For many investors a high return is not the only reason for looking at alternative asset classes and hedge funds. Research shows many only seek a 4% to 6% return, information that will comfort the insurance linked investment market at a time of softer prices.
Catastrophe bond yields and broader reinsurance rates and pricing are down significantly over the last two years, largely due to the over-capitalised nature of the market, lack of major losses and the influence of a growing institutional capital base in insurance-linked securities (ILS) and reinsurance investments. As a result the expected return of ILS funds, cat bond funds and other insurance linked investment opportunities are also down this year.
Despite this lower yield, the mainstream press continues to portray investors in catastrophe bonds, reinsurance and insurance linked securities as ‘yield-hungry’, a mob of rabid investors chasing an asset class down. But there’s more to investors motivations for entering a new alternative asset class, like the insurance linked sector.
Research from Preqin, a provider of information and analysis for the alternative asset management marketplace, shows that investors are not simply looking for higher returns, they often tap alternative asset classes such as reinsurance and ILS for the qualities they offer to an overall investment portfolio.
That means qualities such as the low levels of correlation that ILS and investments in reinsurance display with wider economic indicators, such as the return of equity markets, are a major factor in investors allocating to alternative assets. Note, we say ‘low’ correlation as nothing is ever completely uncorrelated (in our opinion).
In a survey of over 100 large, institutional investors Preqin found that motivations for allocating to alternative asset classes are not purely driven by higher potential returns. Respondents indicated that they are looking for hedge fund allocations to produce returns uncorrelated to equity markets (59% of investors cited this), produce robust risk-adjusted returns (53% of investors) and dampen portfolio volatility (46% of investors).
Interestingly, of the surveyed institutional investors, 67% said they look for returns of between 4% and 6% from their alternative hedge fund allocations, while only 6% of investors seek returns over 10%. This perhaps allays the fear (to a degree) that investors would run a mile as soon as average catastrophe bond yields dropped below 6%, a concern that has been cited more than once this year.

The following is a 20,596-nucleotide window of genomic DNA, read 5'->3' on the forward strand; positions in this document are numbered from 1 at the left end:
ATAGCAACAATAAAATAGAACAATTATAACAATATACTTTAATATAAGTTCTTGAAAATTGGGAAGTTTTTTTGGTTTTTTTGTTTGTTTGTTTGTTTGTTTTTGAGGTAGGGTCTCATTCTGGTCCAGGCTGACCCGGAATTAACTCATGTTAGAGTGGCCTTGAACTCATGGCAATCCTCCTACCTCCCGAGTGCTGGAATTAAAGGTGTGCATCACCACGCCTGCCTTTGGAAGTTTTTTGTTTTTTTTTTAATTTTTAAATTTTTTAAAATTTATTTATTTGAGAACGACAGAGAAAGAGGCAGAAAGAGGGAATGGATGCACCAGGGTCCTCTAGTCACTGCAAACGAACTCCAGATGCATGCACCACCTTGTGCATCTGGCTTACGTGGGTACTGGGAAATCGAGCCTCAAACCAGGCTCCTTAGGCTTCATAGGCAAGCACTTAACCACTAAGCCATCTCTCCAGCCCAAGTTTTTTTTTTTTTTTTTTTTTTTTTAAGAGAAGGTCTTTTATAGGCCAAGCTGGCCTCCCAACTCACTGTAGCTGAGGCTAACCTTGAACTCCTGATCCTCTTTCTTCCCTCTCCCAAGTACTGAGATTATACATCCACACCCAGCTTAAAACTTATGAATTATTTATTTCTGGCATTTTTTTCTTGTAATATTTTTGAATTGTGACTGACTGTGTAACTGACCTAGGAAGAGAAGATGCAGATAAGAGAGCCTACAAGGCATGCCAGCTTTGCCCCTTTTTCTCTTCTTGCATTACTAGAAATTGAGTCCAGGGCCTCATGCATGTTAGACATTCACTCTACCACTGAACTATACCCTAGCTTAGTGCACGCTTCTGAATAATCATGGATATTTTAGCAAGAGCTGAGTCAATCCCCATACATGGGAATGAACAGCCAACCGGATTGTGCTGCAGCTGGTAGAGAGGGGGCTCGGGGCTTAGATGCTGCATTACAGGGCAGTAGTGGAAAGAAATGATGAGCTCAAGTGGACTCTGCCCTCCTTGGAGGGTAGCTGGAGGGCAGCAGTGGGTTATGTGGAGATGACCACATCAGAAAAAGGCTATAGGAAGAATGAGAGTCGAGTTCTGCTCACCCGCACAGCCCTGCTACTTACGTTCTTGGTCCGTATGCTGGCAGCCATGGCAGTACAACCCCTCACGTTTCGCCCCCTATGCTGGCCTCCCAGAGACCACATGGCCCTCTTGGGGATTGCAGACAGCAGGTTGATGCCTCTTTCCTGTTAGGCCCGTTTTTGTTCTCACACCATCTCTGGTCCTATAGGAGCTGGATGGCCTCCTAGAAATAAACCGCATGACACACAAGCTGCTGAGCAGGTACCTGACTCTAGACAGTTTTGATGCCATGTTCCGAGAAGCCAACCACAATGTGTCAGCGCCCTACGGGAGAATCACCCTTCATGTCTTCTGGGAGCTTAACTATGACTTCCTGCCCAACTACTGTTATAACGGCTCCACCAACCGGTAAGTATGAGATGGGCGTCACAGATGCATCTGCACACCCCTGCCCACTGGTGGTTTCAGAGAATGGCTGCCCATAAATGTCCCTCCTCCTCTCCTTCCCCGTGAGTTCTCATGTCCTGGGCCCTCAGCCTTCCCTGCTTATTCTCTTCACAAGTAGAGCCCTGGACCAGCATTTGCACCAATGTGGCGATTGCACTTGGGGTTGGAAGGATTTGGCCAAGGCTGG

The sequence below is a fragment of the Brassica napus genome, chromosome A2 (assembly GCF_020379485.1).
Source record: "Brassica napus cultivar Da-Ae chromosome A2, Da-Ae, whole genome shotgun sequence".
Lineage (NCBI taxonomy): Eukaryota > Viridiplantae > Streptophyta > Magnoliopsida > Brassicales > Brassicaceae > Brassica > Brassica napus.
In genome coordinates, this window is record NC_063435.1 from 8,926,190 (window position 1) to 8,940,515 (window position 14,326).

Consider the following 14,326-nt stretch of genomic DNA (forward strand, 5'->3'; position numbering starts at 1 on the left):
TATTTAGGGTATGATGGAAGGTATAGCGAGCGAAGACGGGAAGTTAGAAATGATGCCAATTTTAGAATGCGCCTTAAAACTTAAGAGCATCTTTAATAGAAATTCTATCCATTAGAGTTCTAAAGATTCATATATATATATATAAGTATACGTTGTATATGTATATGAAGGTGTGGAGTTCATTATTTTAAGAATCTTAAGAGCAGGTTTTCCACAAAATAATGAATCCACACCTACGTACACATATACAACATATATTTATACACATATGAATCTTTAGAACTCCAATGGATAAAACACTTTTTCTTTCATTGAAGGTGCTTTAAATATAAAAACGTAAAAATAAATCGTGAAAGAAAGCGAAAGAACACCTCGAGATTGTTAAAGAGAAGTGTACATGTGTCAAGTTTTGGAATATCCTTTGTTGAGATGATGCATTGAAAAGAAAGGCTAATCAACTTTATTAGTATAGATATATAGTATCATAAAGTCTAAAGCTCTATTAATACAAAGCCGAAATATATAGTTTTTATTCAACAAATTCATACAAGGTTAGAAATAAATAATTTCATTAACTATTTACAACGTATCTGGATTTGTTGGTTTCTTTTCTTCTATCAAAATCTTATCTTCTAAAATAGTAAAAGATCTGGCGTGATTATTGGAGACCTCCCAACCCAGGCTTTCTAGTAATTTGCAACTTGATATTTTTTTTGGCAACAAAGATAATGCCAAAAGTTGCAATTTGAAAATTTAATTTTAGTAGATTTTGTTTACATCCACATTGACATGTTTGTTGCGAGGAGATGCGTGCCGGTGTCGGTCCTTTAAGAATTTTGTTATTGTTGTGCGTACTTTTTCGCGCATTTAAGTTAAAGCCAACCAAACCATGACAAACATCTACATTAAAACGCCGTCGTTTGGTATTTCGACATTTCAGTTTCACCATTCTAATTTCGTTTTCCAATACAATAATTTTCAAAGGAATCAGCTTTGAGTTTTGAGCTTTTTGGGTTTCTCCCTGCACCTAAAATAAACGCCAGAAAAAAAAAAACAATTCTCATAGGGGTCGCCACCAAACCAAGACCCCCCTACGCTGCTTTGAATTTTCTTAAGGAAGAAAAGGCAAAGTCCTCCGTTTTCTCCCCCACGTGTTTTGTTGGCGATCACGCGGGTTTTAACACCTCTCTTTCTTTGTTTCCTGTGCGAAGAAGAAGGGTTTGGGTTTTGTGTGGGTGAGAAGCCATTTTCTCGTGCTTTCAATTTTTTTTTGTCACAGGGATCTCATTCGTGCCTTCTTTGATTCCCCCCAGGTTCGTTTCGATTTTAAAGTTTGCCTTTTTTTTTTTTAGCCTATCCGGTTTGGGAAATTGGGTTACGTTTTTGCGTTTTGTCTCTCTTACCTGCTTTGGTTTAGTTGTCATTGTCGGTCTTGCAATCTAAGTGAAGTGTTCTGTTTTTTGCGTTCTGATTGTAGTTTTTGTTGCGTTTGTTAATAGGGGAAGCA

It also helps to explain the continued attractiveness of the insurance and reinsurance linked asset class, which can provide a 4% to 6% return with a relatively low volatility portfolio of risk. Higher returns are of course possible, particularly if looking to a retrocession investment, or to participate in lower layers of reinsurance, but for institutional investors it seems that the qualities an alternative asset class adds to the portfolio can outweigh the attraction of outsized returns.
“Investors are looking for hedge funds to do more than produce high returns; in fact, it is their ability to produce risk-adjusted absolute returns which are uncorrelated to equity markets that appeals to these institutions,” explained Amy Bensted, Head of Hedge Funds Products at Preqin.
Preqin believe that investment managers need to focus on the features that their asset classes or strategies offer which will appeal to these investors. This is an area that ILS has been particularly good at, given the asset class has long been extolling the virtues of its low-level of correlation to equities, its relatively high sharpe ratio and the impressive track record of many managers.
Bensted continued; “Investors are the most satisfied with returns they have ever been, with hedge funds having largely lived up to investors’ expectations on an absolute and risk-adjusted basis over the short, medium and longer term. The amount of money they invest in hedge funds has increased over recent years and is likely to grow significantly in the years to come. Hedge fund managers looking to raise capital from these investors need to market the positive impact that their vehicle can have on an investor’s portfolio outside of returns in order to attract an increasingly sophisticated investor base.”
For insurance linked investment managers, ILS funds and reinsurers looking to raise new capital from institutional sources, the survey will provide encouragement that investors will not simply lose interest as the average return of the asset class declined inline with pricing.
The survey results show that many investors are happy with a lower return, particularly if the asset class provides the benefits to their overall portfolio that they seek. In that respect, ILS, catastrophe bonds and reinsurance linked investments are very well positioned to continue to attract capital from these large institutional investors.
Combine the fact that many investors in ILS and catastrophe bonds have come to terms with their lower cost of capital, enabling them to compete at lower returns with traditional reinsurers, with the fact that the lower returns still remain acceptable for an asset class bringing them other portfolio benefits, and it’s easy to see why reinsurers have rushed to establish units to manage this capital as well.
Perhaps the stories in the press about yield starved, or yield hungry, institutional investors rushing head first into the ILS, catastrophe bond and reinsurance market without a thought for the risks, aren’t as warranted as some would like you to believe.
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